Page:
The Australian government is still considering Virgin Australia’s request for a bailout, the deputy prime minister said, after the carrier cut schedules further.
“We will continue to look at the situation, I will continue to talk to the key stakeholders, Qantas and Virgin,” Michael McCormack said in an interview with Sky News Australia on 12 April.
Virgin Australia said on 31 March that it was seeking A$1.4 billion ($890 million) in financial support from Canberra and its proposal may include the option for the government to convert any such loan into equity.
Asked whether he was open to a loan for the country’s second-largest carrier, McCormack said: “We want a two-airline sector coming out of this.” However, he added, “We’ve already put a billion dollars on the table.”
That references support packages announced in March, namely an aviation relief scheme worth A$715 million, comprising the waiver of certain fees and charges, plus a separate package for regional air travel, worth an initial A$198 million.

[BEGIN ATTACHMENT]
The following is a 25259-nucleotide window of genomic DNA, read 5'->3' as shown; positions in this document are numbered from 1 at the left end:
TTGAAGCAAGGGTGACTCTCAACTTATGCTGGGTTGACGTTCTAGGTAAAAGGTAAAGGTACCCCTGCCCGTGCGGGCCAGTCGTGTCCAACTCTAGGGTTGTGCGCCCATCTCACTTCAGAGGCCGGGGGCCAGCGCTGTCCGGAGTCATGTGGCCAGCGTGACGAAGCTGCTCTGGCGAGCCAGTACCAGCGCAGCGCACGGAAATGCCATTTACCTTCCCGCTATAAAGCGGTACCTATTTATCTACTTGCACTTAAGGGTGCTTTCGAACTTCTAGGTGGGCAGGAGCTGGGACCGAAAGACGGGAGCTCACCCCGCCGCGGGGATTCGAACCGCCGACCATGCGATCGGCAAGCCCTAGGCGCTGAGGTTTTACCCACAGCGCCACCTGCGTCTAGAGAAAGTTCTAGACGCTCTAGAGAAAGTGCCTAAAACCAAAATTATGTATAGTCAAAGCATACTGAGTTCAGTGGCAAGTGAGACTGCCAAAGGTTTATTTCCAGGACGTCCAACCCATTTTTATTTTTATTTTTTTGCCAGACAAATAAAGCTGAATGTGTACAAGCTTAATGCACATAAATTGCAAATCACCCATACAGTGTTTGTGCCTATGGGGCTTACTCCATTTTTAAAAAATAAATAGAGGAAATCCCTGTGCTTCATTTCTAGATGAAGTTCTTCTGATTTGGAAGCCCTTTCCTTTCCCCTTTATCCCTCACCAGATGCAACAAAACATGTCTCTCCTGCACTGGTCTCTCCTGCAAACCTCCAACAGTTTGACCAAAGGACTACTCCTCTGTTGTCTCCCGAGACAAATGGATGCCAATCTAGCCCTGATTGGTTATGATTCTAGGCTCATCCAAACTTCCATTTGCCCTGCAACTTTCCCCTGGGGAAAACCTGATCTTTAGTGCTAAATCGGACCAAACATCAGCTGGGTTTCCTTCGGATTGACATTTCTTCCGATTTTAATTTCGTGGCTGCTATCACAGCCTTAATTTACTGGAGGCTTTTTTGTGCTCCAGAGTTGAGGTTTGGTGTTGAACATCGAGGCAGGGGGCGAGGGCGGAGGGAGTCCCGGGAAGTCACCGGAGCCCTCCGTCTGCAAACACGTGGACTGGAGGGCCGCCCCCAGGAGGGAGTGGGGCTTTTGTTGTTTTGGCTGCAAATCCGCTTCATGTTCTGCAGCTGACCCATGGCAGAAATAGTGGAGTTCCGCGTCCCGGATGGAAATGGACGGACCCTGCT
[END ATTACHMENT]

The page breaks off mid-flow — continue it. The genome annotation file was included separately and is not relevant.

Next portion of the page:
Even before the coronavirus crisis, Virgin Australia was already struggling, having posted losses for the last seven financial years.
Despite the support for regional air travel, Virgin Australia on 9 April cut domestic schedules further, citing declining demand due to coronavirus-related travel restrictions.
As of 10 April, the carrier only operates six weekly services between Melbourne and Sydney and has temporarily suspended other passenger services.
Virgin Australia said in the 9 April statement it is still flying some freight and repatriation links, as well as providing charter services in the resources sector, for which demand “remains strong”.
It added: “We also remain open to charter opportunities or any flying the Australian government needs support with.”